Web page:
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The return of segregation

African-American community leader gives blessing to plan that will divide a city's schools by race, reports Stephen Phillips


An American state has approved plans to split the school system in its largest city into three racially distinct authorities.

More than 50 years after racial segregation was outlawed in US schools, an unlikely alliance of an African-American community leader and white conservatives passed the plan for Omaha, Nebraska, a city slightly larger than Bristol, in the state legislature. Signed into law by Nebraska's Republican governor, it will create separate authorities to control the city's predominantly black schools, its largely Hispanic ones and those with a majority of white pupils, reflecting areas where racial groups are concentrated in the city from September 2008.

The legislation's architect, Ernie Chambers, Nebraska's only black lawmaker, said the new system would ensure that the needs of minority students, who are concentrated in the city's poorest-performing schools, were met. An independent politician representing largely black north-eastern Omaha, he said: "It's about local control. This will give parents a real voice in their kids' education and provide more resources to low-income students.

"It divides Omaha into three manageable (authorities) of 15,000 students.

The only way it is racially identifiable is because the residential population is already racially segregated."

But the legislation was also backed by conservatives seeking to block proposals to extend Omaha School District's jurisdiction. They opposed attempts to increase its property tax-raising powers and create academic "magnet" programmes that would draw inner-city pupils out to suburban schools.

Mr Chambers said: "Politics makes strange bedfellows. I'm not interested in segregation or integration, but quality education."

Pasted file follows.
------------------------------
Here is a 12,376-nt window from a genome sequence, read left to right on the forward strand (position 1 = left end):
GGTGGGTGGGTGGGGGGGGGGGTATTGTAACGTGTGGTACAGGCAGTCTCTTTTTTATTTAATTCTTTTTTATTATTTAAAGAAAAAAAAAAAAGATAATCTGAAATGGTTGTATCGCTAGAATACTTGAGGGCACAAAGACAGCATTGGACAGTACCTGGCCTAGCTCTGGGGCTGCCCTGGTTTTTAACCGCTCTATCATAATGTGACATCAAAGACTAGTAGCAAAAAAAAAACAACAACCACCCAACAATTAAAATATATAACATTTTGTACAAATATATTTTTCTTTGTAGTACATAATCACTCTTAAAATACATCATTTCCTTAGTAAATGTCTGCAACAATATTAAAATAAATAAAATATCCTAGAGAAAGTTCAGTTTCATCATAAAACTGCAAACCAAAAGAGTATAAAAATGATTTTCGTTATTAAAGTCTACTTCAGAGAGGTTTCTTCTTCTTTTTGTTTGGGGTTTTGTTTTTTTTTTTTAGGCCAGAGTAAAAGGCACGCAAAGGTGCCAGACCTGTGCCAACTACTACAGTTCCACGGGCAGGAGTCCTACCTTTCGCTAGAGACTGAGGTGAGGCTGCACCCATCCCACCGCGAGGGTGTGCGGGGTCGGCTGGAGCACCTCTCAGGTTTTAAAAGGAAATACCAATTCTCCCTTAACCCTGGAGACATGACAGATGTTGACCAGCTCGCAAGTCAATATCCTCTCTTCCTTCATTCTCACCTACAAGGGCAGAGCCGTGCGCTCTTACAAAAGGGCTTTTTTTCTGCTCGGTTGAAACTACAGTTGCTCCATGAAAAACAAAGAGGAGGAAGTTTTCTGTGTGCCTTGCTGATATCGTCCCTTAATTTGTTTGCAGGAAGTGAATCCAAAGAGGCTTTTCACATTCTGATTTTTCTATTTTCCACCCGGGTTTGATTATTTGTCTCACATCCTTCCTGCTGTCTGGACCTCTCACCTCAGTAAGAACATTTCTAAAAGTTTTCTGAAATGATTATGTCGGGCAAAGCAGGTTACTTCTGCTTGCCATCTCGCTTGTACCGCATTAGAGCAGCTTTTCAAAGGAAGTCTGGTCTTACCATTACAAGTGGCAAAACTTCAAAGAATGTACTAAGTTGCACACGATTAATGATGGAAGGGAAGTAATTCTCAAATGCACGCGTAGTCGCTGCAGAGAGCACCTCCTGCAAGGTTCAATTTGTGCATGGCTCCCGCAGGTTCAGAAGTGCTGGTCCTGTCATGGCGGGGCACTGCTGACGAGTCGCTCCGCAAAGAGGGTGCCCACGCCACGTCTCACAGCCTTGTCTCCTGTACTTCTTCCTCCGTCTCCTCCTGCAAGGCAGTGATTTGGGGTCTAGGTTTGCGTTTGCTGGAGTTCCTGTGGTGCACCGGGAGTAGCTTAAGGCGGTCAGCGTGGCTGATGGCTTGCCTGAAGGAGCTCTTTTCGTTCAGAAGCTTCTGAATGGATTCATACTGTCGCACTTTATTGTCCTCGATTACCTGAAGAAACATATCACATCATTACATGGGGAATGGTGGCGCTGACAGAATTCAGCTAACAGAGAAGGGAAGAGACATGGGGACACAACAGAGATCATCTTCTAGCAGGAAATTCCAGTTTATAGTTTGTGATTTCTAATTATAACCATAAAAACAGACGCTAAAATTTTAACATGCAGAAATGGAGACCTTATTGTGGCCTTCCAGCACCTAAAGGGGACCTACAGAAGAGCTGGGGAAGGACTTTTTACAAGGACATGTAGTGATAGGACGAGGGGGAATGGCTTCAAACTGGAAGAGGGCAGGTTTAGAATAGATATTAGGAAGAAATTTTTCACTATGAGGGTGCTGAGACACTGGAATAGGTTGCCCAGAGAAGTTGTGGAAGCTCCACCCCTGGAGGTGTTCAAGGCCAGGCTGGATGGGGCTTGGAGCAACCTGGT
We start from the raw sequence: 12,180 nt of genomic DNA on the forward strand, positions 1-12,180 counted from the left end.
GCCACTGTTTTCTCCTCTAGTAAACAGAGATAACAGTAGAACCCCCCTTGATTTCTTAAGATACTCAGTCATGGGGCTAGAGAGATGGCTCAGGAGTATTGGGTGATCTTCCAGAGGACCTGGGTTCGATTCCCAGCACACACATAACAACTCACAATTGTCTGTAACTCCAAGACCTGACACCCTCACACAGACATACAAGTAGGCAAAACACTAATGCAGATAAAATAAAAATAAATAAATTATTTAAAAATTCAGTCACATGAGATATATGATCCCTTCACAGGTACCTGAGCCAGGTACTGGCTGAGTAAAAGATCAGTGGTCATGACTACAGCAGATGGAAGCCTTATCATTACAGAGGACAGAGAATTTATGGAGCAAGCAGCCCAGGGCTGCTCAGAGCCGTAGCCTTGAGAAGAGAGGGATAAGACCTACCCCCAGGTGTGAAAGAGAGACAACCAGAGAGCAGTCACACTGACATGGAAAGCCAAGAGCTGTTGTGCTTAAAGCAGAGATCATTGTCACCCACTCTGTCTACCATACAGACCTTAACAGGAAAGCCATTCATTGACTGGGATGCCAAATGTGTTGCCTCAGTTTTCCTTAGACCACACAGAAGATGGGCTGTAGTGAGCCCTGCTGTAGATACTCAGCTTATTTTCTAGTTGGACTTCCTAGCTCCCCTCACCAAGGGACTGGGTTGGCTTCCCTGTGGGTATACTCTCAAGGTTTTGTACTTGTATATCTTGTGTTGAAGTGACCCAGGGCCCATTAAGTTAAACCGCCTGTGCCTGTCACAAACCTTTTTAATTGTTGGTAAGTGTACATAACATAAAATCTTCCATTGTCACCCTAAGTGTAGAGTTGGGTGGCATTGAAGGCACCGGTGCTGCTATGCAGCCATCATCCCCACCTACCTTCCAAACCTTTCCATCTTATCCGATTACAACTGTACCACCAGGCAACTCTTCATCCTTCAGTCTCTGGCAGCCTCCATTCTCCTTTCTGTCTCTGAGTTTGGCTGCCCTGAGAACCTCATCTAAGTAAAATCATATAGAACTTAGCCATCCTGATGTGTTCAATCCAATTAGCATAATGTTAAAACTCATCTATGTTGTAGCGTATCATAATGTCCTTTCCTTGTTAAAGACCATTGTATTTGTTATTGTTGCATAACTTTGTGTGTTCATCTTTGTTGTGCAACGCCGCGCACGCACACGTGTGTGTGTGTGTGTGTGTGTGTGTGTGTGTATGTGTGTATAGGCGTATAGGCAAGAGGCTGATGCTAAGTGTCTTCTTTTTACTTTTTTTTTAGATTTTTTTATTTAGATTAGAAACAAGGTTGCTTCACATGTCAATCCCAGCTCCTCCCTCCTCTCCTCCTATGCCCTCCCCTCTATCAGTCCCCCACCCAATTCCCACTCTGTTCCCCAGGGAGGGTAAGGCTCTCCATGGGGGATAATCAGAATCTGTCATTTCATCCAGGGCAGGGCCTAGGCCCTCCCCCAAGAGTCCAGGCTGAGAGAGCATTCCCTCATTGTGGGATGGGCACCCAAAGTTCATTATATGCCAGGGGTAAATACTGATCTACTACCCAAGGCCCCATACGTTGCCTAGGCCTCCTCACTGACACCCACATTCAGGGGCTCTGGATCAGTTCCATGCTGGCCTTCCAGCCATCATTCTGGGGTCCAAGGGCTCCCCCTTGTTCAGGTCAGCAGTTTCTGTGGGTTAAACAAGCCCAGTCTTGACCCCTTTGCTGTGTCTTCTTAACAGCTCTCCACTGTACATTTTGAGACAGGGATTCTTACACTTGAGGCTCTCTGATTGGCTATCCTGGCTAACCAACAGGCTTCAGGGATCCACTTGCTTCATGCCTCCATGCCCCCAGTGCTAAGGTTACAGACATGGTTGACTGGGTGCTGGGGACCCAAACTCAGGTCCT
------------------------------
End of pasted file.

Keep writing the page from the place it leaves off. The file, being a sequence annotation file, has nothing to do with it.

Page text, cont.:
But Gary Orfield, professor of education and director of the Civil Rights Project at Harvard university, said the new law was misguided and predicted it would face an early legal challenge. "State action that fosters segregation is unconstitutional," he said.

Defining neighbourhoods as black or Latino would lead to disinvestment and exacerbate racial separation, he said, citing a 1973 case in which civil rights activists in Atlanta, Georgia, agreed to drop their demands for racial integration of the city's schools in exchange for African-American control of the education authority.

"The result was an extremely unequal education system, abandonment of the city by whites and middle class blacks and segregation by race and poverty," he said.

Minority schools' problems are rooted in isolation, concentration of poverty, unstable attendance and lack of experienced teachers. "These schools have extraordinary problems few white schools face," he said.

Nebraska's action contradicts the 1954 Supreme Court ruling that segregated state schools are unconstitutional.

More divided than ever Decades of integration followed a US Supreme Court ruling in 1954 which banned school segregation.

But American schools have grown steadily more racially polarised since the early 1990s, due to the curtailing by conservatives of school bus programmes - intended to distribute students more equally - and due to the spread of wealth-driven postcode segregation.

The latest Civil Rights Project study, released in January, said the proportion of black students attending "majority non-white" schools in America's South increased from 61 per cent to 71 per cent between 1991 and 2003. More than three-quarters of highly-segregated schools are also "high-poverty", it said.

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